June 28, 2022

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Technology is changing the car pricing model - Tu.no.

Technology is changing the car pricing model – Tu.no.

This discussion expresses the views of the author. Debate entries can be sent to [email protected]

The auto industry is undergoing a structural change. From selling fossil-powered cars to selling renewable-energy cars. From car dealers with a workshop to showrooms and online shopping. From a large service and maintenance market to a marginal aftermarket market for electric vehicles. From good profitability to low profitability. The search for new income is understandable.

Modern cars have evolved from being a pure means of transportation to a platform for attractive additional services – in the same way that a mobile phone has become a platform for other services. “Freemium pricing” or free access to features is increasing – and attractive additional features (“Premium”) cost money. In practice, this means that some features are included in the price of the new car, while additional attractive features are available during a trial period, after which they become available through a subscription.

By redefining the car as a platform for content and charging for additional features and services, car manufacturers have created a new and attractive source of revenue, which in 2020 was a staggering $2,422.6 million and is expected to grow 19.5 percent annually. years to 2030, according to Accurate strategic intelligence. General Motors (GM) expects future car buyers to pay an average of NOK 15,600 annually for additional functions such as navigation, autonomous driving and other digital services that design the in-car experience.

Want as much as possible listed



The additional expenses come on top of existing consumer subscriptions with Netflix, Hulu, Spotify, the gym, newspapers, and a growing number of other subscription services. For the average American consumer, subscription costs in 2021 were supposed to be around 31,200 kroner. So what do consumers say to the auto industry’s new pricing model?

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According to the post Survey by Cox Automotive 75 percent of those surveyed said they were not willing to pay an annual or monthly subscription fee for most services on the next car. In particular, safety and convenience features — things like split seats, remote car start, lane departure assist, and automatic braking — should be part of the price, they think. Twenty-five percent say they are willing to pay something – 3,400 to 4,000 kronor – for more safety and 2,300 to 3,000 kroner for more horsepower or longer battery life.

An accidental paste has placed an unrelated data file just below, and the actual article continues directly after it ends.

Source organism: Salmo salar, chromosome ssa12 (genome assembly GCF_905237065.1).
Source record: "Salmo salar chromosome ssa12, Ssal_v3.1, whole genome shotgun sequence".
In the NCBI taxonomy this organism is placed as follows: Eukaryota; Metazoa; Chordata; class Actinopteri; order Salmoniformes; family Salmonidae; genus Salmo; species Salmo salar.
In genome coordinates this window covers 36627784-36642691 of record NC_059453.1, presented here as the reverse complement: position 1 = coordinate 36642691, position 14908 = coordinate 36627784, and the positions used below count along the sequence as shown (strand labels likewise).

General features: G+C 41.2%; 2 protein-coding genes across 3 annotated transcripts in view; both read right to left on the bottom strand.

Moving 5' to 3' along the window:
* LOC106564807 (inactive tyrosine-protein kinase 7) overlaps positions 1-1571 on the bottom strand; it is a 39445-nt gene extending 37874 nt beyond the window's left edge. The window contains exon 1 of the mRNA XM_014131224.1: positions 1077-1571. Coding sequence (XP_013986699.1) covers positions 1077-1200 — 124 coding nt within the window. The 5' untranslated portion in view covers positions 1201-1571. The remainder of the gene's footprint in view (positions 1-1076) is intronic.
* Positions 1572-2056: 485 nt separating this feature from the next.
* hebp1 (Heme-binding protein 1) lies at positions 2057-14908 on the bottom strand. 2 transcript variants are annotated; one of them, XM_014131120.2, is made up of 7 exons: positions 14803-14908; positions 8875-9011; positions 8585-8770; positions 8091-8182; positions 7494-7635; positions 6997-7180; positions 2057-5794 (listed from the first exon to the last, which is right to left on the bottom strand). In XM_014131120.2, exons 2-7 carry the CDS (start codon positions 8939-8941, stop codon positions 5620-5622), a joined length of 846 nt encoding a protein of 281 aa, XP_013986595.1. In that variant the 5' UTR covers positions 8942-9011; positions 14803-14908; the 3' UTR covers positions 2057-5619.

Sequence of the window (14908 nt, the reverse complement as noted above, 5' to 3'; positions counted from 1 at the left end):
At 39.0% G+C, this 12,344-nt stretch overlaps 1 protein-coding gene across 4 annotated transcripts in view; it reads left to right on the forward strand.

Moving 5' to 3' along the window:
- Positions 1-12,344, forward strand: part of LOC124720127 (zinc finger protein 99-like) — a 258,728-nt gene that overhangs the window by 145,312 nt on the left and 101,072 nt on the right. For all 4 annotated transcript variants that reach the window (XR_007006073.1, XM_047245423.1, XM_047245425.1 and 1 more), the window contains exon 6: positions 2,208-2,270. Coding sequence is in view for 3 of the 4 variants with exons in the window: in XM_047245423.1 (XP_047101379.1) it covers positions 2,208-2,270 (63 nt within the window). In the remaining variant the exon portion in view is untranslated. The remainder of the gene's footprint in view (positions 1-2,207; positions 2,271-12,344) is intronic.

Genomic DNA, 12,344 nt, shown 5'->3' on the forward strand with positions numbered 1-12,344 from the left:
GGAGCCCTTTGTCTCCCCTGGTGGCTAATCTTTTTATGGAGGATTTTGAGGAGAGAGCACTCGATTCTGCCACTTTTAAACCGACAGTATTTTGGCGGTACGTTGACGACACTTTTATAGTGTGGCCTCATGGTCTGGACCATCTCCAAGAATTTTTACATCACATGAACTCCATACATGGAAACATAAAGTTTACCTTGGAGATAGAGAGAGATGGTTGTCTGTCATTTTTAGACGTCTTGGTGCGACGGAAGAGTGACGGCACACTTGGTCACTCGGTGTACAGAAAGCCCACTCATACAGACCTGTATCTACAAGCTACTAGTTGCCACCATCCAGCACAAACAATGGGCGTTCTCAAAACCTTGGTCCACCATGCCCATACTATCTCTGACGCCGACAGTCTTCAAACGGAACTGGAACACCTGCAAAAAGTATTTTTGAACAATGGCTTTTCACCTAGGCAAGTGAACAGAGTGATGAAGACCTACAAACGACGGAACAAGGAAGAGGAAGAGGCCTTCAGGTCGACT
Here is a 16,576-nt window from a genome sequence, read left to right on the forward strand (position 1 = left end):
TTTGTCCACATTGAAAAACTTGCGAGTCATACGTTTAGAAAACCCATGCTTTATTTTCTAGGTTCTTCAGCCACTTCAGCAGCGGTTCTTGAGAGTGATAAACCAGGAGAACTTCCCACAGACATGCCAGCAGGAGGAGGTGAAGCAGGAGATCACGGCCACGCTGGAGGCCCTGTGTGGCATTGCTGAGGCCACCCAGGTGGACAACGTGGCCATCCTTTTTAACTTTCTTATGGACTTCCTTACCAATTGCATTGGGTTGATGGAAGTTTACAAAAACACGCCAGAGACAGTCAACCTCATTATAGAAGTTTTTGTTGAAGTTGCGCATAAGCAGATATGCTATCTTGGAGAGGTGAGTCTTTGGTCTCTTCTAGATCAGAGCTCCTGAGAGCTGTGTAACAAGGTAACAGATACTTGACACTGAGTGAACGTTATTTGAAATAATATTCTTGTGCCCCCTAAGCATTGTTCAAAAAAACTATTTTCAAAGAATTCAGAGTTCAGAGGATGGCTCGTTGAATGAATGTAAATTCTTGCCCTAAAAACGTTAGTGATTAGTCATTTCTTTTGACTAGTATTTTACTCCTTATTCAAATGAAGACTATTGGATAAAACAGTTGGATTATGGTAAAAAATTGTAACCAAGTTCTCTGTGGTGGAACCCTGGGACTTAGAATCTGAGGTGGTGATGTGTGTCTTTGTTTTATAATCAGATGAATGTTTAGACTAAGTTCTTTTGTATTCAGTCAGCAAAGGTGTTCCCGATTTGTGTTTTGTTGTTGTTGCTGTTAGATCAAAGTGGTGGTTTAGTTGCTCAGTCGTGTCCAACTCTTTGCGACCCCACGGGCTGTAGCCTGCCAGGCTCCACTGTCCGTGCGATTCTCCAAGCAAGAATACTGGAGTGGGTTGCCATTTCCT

Deadlines with trial periods

Car manufacturers are smart. They know that customers are systematically reducing their monthly subscription costs and that it’s about getting customers to “test” new features, get used to them, and get them to experience the value they miss out on if they don’t renew the subscription.

For example, buyers of a 2022 Toyota Tundra must pay just over 3,600 NOK per year after the trial period to access most of the connected services and cloud-based navigation system. Cadillac Escalade buyers who want the self-driving Super Cruise system must pay 2,375 kroner up front, then pay an additional NOK 2844 each. The years in which the trial period ends. It’s about creating habits — and a little bit of confusion.

One consequence of the digitization of goods and services is that suppliers can develop a pricing model that in some contexts is intended to be confusing so that customers choose the more expensive alternative. Dan Ariely, Professor of Behavioral Economics at Duke University, writes a little about this in his book Predictably irrational What he found is called the “importance of irrelevant alternatives”.

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Ariely’s starting point was that The Economist offered its readers the following subscription:

  1. Access all web content for $59 (digital)
  2. Subscription to the paper version for 125 USD (analog)
  3. Combine paper and web for $125 (digital + analog)

No sane reader would choose option B. Why do we offer it? In an experiment for students, he found that while 84 percent chose C, only 16 percent chose A. No one chose B! He repeated the experiment, but removed the unpopular alternative B. What happened is a surprise: Now as many as 32 percent wanted Alternative A, and only 68 percent wanted Alternative C. With b’s clearly unattractive presentation, c became more valuable and therefore more attractive. than A. Whether or not A is expensive is not relevant, but C is much more valuable than A is important.

widget pricing

Car manufacturers have realized this, and with more electronics, software functionality, and updates, they are leaving “all-in-one pricing” in favor of “piece-rate pricing” for all functions. The next step, in my opinion, is that they will present the “irrelevant alternative” in order to get as many people as possible to choose the more expensive alternative.

What are morals? Ibsen quote “Only what is lost is forever king!” It needs to be updated, as in the digital and software-based world you can get back what you’ve lost – for a fee!